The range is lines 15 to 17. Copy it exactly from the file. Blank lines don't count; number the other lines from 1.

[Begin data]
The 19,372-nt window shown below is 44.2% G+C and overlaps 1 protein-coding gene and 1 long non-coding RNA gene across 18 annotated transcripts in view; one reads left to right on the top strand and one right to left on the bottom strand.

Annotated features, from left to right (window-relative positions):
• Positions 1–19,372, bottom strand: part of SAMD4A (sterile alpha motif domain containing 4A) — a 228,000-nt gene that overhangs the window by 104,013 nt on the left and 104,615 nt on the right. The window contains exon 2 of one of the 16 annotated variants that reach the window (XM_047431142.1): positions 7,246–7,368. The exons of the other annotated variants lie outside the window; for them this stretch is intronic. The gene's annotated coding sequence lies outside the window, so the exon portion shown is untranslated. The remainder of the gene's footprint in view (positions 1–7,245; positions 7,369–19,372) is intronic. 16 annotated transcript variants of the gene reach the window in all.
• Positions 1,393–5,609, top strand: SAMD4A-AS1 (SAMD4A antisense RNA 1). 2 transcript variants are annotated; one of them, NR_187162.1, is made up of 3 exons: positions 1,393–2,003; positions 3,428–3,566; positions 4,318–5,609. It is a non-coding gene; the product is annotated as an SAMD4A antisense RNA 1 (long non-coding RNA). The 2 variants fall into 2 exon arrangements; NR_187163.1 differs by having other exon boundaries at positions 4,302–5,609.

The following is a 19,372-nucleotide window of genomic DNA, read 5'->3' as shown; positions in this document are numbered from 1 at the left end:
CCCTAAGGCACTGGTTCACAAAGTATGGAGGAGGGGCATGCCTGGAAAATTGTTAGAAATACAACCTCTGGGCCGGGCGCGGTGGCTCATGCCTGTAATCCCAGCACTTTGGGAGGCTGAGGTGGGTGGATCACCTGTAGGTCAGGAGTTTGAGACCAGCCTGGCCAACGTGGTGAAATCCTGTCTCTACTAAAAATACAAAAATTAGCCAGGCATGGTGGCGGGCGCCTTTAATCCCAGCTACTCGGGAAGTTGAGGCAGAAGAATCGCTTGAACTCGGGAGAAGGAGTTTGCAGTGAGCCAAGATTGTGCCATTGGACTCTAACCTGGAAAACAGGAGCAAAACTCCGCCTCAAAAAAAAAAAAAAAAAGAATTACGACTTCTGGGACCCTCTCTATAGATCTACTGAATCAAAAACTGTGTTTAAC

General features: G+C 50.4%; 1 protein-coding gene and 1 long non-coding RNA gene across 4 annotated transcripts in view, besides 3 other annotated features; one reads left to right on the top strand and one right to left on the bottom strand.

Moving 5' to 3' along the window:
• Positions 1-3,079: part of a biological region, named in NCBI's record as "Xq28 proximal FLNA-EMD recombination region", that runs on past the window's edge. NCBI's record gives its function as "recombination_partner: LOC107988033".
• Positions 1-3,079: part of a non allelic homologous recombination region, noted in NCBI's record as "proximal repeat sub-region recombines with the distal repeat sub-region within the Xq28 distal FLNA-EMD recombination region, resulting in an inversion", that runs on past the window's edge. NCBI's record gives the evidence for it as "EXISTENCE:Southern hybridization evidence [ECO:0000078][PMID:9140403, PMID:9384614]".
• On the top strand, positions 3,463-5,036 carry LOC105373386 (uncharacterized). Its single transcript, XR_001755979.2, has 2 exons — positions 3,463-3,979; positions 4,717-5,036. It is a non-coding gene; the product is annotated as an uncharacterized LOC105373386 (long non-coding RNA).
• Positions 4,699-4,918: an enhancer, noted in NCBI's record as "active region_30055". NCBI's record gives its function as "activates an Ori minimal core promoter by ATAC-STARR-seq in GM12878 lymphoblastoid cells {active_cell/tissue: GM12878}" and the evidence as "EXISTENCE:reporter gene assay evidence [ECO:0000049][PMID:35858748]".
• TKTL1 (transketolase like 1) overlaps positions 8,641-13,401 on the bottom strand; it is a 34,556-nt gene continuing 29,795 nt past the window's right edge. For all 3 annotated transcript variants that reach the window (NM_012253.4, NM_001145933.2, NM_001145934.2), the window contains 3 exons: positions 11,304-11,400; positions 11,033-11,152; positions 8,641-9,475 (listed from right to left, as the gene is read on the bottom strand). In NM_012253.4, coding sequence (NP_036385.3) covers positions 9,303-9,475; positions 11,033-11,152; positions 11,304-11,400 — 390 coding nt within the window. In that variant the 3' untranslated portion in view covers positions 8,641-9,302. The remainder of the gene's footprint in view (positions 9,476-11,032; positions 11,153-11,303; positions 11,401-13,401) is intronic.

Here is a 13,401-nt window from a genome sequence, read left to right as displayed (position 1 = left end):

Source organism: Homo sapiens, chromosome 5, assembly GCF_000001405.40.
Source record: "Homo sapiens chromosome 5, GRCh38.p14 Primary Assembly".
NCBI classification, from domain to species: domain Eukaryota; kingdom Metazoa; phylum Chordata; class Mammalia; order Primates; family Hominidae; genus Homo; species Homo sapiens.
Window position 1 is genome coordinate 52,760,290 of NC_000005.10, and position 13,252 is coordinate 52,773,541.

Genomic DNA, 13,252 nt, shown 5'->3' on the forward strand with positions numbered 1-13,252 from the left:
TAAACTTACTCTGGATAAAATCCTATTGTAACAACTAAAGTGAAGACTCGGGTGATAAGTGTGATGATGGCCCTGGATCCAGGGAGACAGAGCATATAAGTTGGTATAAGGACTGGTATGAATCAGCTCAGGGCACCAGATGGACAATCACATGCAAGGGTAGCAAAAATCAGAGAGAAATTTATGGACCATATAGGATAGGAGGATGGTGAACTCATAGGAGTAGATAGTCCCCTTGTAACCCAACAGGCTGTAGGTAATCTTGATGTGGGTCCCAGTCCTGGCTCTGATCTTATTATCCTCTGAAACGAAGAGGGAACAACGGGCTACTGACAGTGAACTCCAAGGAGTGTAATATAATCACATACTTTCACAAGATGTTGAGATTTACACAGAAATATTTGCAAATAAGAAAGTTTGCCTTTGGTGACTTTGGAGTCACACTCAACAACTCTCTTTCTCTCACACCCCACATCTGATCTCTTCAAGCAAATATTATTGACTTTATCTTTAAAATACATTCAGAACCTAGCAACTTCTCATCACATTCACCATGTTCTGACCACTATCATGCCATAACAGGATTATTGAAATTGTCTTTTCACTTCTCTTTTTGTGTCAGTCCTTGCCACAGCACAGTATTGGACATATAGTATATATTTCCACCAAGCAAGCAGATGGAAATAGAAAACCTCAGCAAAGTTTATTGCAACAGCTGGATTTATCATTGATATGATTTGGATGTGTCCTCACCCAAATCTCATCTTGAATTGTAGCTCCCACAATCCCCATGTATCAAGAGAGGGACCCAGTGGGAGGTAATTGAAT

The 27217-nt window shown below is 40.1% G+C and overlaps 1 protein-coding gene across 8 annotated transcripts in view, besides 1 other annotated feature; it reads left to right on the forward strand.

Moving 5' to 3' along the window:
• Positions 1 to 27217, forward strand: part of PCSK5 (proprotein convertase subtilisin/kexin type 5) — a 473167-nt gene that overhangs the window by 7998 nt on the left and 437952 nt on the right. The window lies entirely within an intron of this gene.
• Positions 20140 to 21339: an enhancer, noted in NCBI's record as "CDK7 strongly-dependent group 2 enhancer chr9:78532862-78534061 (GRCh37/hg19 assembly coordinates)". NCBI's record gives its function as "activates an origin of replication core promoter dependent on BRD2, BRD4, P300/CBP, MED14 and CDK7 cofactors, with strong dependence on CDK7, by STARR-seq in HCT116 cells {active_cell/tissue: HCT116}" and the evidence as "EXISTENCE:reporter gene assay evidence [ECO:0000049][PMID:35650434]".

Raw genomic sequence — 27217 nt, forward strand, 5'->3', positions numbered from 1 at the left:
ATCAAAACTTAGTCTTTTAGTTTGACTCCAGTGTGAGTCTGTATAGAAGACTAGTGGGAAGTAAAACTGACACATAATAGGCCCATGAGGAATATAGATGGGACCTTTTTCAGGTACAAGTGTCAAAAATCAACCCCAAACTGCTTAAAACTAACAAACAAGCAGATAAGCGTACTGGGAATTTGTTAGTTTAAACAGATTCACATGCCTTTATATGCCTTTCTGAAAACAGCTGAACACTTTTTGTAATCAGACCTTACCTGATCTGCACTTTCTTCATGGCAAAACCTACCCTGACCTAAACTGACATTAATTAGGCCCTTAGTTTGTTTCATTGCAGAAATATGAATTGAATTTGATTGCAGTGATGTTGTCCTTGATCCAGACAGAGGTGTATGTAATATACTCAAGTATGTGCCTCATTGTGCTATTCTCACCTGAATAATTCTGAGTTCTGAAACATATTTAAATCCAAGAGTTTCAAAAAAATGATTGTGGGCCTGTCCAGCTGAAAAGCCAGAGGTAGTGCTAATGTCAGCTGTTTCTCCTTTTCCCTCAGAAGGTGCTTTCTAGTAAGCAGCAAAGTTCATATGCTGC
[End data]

Source organism: Homo sapiens, chromosome 5, assembly GCF_000001405.40.
Source record: "Homo sapiens chromosome 5, GRCh38.p14 Primary Assembly".
NCBI classification, from domain to species: domain Eukaryota; kingdom Metazoa; phylum Chordata; class Mammalia; order Primates; family Hominidae; genus Homo; species Homo sapiens.